I wanted to do a couple of bellies for gifts, but just didn't have the time or enough room in the fridge. Maybe next week..........They will be New Years gifts.

 

Those look good.

post #14 of 23
Thread Starter 
Quote:
Originally Posted by chefbuba View Post
 

I wanted to do a couple of bellies for gifts, but just didn't have the time or enough room in the fridge. Maybe next week..........They will be New Years gifts.

 

Those look good.

Bellies and tarts, they're all that I know ........  well.

Best and I'm a foodie.   I know very little but the little that I know I want to know very well.

 

-T

Brot und Wein
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Best and I'm a foodie.   I know very little but the little that I know I want to know very well.

 

-T

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post #15 of 23
Very nice @kokopuffs!
What temperature did you smoke it at?

Life is too short to drink bad wine
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Life is too short to drink bad wine
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post #16 of 23
Thread Starter 
Quote:
Originally Posted by butzy View Post

Very nice @kokopuffs!
What temperature did you smoke it at?

 

Mostly between 150F -185F.  the ambient temperature remained low, around 37F which requires that I micromanage the smoker's temperature if at all possible.  If the temperature hovered at 77F +, then temperature management of the smoker would not have required as much intervention.

Best and I'm a foodie.   I know very little but the little that I know I want to know very well.

 

-T

Brot und Wein
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Best and I'm a foodie.   I know very little but the little that I know I want to know very well.

 

-T

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post #17 of 23

What a great job kk! Must taste amazing.


Edited by Ordo - 12/24/15 at 5:33am
Gebe Gott uns allen, uns Trinkern, einen so leichten und so schönen Tod! Joseph Roth.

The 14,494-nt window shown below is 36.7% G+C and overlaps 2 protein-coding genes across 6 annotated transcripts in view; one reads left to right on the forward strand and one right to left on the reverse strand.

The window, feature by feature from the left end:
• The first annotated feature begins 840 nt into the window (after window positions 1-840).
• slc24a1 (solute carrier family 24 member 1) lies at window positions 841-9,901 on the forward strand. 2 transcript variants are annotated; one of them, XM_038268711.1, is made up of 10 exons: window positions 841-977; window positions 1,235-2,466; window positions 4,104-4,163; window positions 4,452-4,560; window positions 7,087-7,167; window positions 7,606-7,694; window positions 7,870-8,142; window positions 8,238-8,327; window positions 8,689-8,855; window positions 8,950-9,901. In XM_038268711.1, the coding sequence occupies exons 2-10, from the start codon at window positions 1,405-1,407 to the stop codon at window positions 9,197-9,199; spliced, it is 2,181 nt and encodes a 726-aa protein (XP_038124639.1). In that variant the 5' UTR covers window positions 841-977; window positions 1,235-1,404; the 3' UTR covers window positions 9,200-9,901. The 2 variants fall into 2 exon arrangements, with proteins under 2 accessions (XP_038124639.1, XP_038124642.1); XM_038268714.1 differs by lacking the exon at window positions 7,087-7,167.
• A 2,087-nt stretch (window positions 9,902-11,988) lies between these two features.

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Gebe Gott uns allen, uns Trinkern, einen so leichten und so schönen Tod! Joseph Roth.
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post #18 of 23

Ditto all the above comments!

I thought I would try makin' bacon last year but never jumped.

 

Question about the rind...what makes leaving it on vs removing better?

 

mimi

post #19 of 23
Thread Starter 
Quote:
Originally Posted by flipflopgirl View Post....................Question about the rind...what makes leaving it on vs removing better?

 

mimi

Personal preference and I don't mind chewing the rind once the bacon is finished baking in the oven.  Rind removal prior to curing just takes some effort that I'm not willing to invest in.  Removal is probably a PITA.

 

The bacon slices are laid in a sheet pan that is then placed in the center of an oven preheated to 300-350F and allowed to bake for 10-15 minutes.

Best and I'm a foodie.   I know very little but the little that I know I want to know very well.

 

-T

Brot und Wein
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Best and I'm a foodie.   I know very little but the little that I know I want to know very well.

 

-T

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post #20 of 23
I've taken it off in the past. A real hassle. I like to chew it but not my family. They get freaked out by the occasional teat. For them I slice and trim the rind before cooking. Removal is much easier then.
post #21 of 23
Thread Starter 

I like making cracklins from the rind.

Best and I'm a foodie.   I know very little but the little that I know I want to know very well.

 

-T

Brot und Wein
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Best and I'm a foodie.   I know very little but the little that I know I want to know very well.

 

-T

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post #22 of 23
I use it in Boston baked beans when I don't eat it with the bacon.
post #23 of 23
Thread Starter 
Quote:
Originally Posted by BrianShaw View Post

I use it in Boston baked beans when I don't eat it with the bacon.

 

Either THAT or adding it to some pea soup.  Currently I have some yellow peas (green's counterpart) for making some German pea soup.  Before adding the usual spices and sliced leaks, the peas are cooked and then run thru a food mill as described in Time-Life's book on German Cuisine.  That book even includes a recipe for Hasenpfeffer(sp?), i.e., hares with pepper.

Best and I'm a foodie.   I know very little but the little that I know I want to know very well.

 

-T

Brot und Wein
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Best and I'm a foodie.   I know very little but the little that I know I want to know very well.

 

-T